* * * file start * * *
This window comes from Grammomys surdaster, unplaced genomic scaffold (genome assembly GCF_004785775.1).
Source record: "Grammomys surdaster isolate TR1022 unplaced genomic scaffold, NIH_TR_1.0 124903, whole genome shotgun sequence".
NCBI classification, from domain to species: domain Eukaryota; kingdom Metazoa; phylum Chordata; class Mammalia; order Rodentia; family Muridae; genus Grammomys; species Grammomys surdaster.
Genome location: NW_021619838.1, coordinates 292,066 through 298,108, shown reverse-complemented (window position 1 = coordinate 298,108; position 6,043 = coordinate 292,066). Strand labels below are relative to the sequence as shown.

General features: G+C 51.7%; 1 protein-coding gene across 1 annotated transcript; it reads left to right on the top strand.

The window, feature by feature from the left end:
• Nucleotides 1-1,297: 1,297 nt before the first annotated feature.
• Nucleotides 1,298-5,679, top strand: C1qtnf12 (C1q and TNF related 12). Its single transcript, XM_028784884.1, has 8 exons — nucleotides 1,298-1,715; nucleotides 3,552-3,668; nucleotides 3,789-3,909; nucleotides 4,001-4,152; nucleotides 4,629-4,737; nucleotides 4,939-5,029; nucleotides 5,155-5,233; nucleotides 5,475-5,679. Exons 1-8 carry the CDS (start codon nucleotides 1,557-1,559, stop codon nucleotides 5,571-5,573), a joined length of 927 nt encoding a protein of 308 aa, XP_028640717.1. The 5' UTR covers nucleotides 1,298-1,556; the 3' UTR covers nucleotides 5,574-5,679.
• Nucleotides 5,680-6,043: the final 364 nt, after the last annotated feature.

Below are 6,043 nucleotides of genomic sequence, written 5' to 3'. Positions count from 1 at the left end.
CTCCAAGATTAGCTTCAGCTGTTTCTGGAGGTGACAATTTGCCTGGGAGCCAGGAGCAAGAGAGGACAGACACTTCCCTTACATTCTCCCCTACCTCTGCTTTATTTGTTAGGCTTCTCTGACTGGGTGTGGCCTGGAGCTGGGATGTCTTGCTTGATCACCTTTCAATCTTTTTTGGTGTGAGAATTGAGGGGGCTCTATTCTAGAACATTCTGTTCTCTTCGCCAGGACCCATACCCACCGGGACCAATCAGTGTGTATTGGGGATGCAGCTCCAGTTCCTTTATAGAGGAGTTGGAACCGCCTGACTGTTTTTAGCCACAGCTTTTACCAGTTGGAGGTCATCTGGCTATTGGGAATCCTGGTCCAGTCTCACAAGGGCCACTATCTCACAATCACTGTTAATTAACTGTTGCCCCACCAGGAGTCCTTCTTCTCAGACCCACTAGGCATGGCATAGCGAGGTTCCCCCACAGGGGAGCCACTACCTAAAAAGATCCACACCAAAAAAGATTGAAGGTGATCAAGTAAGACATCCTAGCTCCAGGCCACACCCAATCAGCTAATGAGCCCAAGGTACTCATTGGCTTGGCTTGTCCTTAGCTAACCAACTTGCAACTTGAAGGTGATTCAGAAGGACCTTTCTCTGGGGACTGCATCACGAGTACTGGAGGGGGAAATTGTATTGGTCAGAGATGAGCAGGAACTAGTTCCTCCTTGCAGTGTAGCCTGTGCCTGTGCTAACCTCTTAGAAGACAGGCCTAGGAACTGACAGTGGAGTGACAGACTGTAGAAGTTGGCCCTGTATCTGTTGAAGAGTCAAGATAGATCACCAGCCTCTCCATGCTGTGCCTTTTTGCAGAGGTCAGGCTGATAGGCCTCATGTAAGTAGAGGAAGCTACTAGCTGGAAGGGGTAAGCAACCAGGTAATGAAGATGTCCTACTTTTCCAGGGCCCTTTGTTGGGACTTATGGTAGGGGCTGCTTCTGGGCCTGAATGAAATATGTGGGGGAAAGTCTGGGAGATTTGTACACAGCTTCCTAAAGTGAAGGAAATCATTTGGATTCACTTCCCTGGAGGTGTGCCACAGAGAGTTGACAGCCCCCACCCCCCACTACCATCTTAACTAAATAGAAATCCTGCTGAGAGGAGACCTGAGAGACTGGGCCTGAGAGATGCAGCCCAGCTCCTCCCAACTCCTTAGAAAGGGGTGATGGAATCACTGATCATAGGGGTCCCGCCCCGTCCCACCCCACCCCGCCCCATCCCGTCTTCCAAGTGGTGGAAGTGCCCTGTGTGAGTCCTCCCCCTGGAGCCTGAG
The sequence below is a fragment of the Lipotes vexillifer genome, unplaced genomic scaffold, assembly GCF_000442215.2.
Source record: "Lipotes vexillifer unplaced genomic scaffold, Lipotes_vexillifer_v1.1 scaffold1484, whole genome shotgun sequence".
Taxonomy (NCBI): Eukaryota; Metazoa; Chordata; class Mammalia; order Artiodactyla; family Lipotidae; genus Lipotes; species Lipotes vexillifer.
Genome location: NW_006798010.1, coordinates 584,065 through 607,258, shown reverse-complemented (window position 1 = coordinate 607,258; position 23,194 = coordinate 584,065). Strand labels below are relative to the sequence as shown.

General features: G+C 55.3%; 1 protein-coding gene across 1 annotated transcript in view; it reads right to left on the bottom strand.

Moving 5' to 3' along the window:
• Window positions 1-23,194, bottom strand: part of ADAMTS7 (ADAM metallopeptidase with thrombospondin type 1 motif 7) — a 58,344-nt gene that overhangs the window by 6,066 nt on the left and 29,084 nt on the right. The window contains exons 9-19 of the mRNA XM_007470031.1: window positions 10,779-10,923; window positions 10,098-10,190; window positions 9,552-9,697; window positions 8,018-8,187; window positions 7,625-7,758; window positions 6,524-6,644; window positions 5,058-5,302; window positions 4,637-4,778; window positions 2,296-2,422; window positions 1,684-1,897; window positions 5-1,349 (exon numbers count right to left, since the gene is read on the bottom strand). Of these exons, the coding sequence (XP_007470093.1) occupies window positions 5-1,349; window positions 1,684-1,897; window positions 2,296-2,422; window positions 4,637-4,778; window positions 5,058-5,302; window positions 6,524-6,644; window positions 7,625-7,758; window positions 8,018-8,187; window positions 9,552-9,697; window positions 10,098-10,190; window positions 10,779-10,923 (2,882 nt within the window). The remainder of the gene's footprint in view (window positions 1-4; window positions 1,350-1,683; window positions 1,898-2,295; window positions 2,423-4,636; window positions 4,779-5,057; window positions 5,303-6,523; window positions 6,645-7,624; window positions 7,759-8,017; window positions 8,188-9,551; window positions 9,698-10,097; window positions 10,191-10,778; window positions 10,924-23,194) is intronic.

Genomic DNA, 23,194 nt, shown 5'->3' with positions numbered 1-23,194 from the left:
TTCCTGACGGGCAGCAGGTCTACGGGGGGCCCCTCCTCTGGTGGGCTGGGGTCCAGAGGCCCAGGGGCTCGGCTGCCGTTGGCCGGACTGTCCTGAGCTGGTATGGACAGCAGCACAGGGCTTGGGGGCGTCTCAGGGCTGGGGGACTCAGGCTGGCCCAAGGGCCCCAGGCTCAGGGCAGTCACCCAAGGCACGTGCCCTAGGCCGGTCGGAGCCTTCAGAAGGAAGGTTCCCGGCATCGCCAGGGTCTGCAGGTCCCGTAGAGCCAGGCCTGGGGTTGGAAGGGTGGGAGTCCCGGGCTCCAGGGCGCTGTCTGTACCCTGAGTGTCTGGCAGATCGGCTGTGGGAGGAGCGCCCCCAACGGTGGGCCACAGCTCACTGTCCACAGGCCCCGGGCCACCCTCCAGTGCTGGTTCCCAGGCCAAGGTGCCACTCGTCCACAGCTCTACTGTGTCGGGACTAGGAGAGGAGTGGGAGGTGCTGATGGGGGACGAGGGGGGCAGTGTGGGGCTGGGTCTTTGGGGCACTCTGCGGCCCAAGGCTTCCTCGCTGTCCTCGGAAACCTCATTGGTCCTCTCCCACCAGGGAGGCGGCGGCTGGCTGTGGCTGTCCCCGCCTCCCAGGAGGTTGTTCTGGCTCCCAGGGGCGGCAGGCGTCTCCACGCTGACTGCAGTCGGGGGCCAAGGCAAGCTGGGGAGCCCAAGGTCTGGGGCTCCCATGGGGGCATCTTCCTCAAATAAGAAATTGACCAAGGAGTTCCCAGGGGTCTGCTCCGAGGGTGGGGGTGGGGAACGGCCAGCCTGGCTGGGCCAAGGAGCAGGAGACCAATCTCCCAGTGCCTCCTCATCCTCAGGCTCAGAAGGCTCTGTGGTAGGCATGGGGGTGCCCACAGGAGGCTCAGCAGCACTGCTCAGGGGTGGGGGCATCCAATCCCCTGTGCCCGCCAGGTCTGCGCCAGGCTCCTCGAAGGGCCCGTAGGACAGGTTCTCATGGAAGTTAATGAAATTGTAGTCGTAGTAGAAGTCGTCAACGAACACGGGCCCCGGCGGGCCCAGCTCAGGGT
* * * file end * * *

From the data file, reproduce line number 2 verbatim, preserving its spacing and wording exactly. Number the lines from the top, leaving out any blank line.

Source record: "Grammomys surdaster isolate TR1022 unplaced genomic scaffold, NIH_TR_1.0 124903, whole genome shotgun sequence".